Legal advice for your settlement agreement
A settlement agreement (previously known as a compromise agreement) provides an employee with compensation for losing their job, and in return the employee agrees not to pursue a legal claim against the employer.
Alternatively, a settlement agreement could be entered into where an employee is still employed by the company but both the employee and employer wish to settle a dispute that has arisen.
What does a settlement agreement generally cover?
A settlement agreement will usually cover issues, such as settling all current and future legal claims and payment of any money owed to the employee. Such claims are likely to include:
- Unfair dismissal;
- Breach of contract;
- Unpaid wages;
- Claims for notice pay; and
- Claims relating to Transfer of Undertakings (Protection of Employment) Regulations (TUPE).
A settlement agreement which satisfies the needs of both the employee and employer can be in the interests of both parties, as it provides the employer with the comfort that they will not face any claim and the employee with a financial settlement which should help them to move on with their life and career.
A settlement agreement is a legally binding contract, and requires a person to obtain specialist legal advice on the terms and effects of it before signing.
Settlement agreement advice
To be legally binding, a settlement agreement must:
- Be in writing;
- Relate to the employee’s particular complaint or legal proceedings;
- Record that the statutory conditions for a settlement agreement have been met; and
- Confirm that the employee has had legal advice from an independent adviser and identify the independent adviser.
In the majority of cases, a person’s employer or former employer will pay a proportion of their legal costs in receiving advice regarding the settlement agreement.
Settlement agreements FAQs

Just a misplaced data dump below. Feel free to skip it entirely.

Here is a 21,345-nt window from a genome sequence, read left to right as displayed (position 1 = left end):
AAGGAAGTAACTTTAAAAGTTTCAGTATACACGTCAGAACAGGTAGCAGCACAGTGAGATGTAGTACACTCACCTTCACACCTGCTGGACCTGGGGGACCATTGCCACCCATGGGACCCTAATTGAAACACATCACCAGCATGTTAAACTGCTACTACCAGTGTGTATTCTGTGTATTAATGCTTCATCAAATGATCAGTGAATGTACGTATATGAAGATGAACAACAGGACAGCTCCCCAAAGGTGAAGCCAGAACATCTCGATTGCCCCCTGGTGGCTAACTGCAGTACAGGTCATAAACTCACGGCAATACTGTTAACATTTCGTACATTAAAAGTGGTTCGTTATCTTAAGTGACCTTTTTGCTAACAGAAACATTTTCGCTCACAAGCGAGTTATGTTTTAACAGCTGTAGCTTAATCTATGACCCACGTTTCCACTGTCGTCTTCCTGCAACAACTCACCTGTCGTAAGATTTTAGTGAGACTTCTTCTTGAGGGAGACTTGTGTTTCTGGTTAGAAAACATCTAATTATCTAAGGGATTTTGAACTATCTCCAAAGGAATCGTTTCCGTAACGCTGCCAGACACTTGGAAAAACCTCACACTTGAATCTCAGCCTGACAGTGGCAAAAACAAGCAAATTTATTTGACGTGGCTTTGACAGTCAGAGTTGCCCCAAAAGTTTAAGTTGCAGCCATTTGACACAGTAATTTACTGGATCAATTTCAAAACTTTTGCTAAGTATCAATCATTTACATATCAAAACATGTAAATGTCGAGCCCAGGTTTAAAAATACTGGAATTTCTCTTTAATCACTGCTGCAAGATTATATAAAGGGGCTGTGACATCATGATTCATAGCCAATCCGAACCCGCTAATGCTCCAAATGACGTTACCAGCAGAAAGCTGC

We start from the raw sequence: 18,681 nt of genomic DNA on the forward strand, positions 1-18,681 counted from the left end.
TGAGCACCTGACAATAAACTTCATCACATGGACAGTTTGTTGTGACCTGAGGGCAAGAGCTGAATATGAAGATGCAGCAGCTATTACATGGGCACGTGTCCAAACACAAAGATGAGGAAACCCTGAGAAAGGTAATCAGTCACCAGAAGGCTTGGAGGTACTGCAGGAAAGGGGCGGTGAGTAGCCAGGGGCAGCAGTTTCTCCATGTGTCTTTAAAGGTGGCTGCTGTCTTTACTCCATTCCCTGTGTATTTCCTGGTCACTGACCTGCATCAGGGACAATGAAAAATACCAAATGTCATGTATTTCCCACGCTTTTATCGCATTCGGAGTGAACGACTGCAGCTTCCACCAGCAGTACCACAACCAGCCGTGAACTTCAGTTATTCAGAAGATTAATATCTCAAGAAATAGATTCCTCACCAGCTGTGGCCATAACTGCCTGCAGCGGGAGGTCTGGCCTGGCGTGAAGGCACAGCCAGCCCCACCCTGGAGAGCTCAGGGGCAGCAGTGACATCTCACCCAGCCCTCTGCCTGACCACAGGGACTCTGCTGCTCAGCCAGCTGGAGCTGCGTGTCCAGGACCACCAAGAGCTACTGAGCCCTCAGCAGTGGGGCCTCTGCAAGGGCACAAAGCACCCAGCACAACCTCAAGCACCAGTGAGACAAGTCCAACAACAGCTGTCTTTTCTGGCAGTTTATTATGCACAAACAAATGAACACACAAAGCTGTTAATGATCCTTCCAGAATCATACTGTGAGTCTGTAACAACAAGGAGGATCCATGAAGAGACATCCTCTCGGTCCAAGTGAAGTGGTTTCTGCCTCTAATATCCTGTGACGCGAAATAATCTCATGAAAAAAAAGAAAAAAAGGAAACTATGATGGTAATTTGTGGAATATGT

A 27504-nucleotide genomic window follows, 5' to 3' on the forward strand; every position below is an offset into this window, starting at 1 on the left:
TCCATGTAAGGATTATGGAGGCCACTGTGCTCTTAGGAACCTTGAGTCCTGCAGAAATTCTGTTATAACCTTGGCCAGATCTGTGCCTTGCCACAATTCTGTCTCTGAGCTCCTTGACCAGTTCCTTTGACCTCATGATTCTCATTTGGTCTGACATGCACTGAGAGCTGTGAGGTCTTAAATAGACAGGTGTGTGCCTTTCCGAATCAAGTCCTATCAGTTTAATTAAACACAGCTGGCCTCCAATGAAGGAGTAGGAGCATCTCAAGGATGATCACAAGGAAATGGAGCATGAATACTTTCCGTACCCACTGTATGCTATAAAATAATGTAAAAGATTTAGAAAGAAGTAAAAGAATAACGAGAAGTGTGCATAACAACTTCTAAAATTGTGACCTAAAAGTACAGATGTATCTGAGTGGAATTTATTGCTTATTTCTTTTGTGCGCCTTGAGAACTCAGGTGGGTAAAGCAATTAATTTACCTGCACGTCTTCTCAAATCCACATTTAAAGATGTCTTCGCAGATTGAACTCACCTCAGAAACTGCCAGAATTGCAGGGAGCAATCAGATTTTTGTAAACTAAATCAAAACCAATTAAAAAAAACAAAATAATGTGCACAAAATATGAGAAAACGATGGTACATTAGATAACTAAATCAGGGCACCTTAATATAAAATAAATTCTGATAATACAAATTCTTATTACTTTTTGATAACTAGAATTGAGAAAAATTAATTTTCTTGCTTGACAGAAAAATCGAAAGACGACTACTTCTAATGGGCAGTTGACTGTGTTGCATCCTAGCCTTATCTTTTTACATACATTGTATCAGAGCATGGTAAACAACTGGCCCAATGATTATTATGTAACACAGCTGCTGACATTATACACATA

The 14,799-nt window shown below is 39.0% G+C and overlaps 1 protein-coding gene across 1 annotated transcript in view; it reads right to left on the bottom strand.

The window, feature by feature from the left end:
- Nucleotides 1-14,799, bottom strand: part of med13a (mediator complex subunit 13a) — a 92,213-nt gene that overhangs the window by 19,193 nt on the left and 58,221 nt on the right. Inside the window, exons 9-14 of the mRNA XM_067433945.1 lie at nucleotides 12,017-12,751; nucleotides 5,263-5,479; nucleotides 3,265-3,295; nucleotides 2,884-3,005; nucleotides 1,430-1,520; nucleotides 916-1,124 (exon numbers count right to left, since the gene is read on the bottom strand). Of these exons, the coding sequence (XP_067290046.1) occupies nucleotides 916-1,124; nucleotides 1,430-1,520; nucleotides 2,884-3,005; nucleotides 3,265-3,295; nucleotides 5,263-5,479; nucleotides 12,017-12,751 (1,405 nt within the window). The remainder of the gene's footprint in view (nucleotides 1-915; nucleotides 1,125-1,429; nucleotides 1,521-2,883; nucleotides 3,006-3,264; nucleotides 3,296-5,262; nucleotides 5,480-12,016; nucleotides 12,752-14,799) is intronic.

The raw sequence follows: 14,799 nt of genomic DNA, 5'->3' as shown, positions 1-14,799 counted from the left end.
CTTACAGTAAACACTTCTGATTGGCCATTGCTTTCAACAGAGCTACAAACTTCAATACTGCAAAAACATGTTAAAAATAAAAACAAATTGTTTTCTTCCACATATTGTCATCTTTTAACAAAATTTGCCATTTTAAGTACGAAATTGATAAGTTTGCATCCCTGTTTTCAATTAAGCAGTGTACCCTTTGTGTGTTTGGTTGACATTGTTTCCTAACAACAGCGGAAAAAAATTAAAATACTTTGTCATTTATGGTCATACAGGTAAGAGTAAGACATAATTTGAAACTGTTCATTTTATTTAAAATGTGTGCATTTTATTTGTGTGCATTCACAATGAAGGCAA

Below, we have answered some frequently asked questions in relation to settlement agreements.
What are the benefits of agreeing to a settlement agreement?
A settlement agreement can offer benefits to both employers and employees. For employees, potential benefits include:
- Compensation (which may be tax-free up to £30,000);
- Peace of mind and avoidance of stress, uncertainty and delay; and
- Reputational protection.
What is a ‘protected conversation’?
Where there is no existing dispute, an employer (or employee) can make an offer in the form of a ‘protected conversation’ to end the employment relationship on agreed terms, on a confidential basis, and that offer cannot then be used as evidence in an ordinary unfair dismissal claim to an Employment Tribunal.
What is a ‘without prejudice’ conversation?
Where there is a dispute (e.g. where legal proceedings are contemplated or have begun), a ‘without prejudice’ conversation can take place. Things said by one party to another in a ‘without prejudice’ conversation cannot be used as evidence in future legal proceedings (i.e. they are effectively ‘off the record’) as long as they are said for the purpose of a genuine attempt to reach a compromise or settle a dispute.
Are payments as a result of a settlement agreement tax free?
Certain non-contractual termination/compensation payments in settlement agreements can be paid tax-free (and without deductions of National Insurance contributions) up to a threshold of £30,000. However, the £30,000 exemption does not apply to all payments in settlement agreements and the tax implications of any payment should be considered carefully.
Do I have to accept the settlement agreement offer?
No, if you are not happy with the terms that your employer/former employer has offered to you, then you do not have to sign the settlement agreement.
You may feel that you have been given an unreasonable ultimatum by your employer/former employer or are being pressured in to signing the settlement agreement. The way that your employer/former employer conducts itself in the way it presents the offer and options available to you should not result in you being subjected to undue pressure or improper behaviour.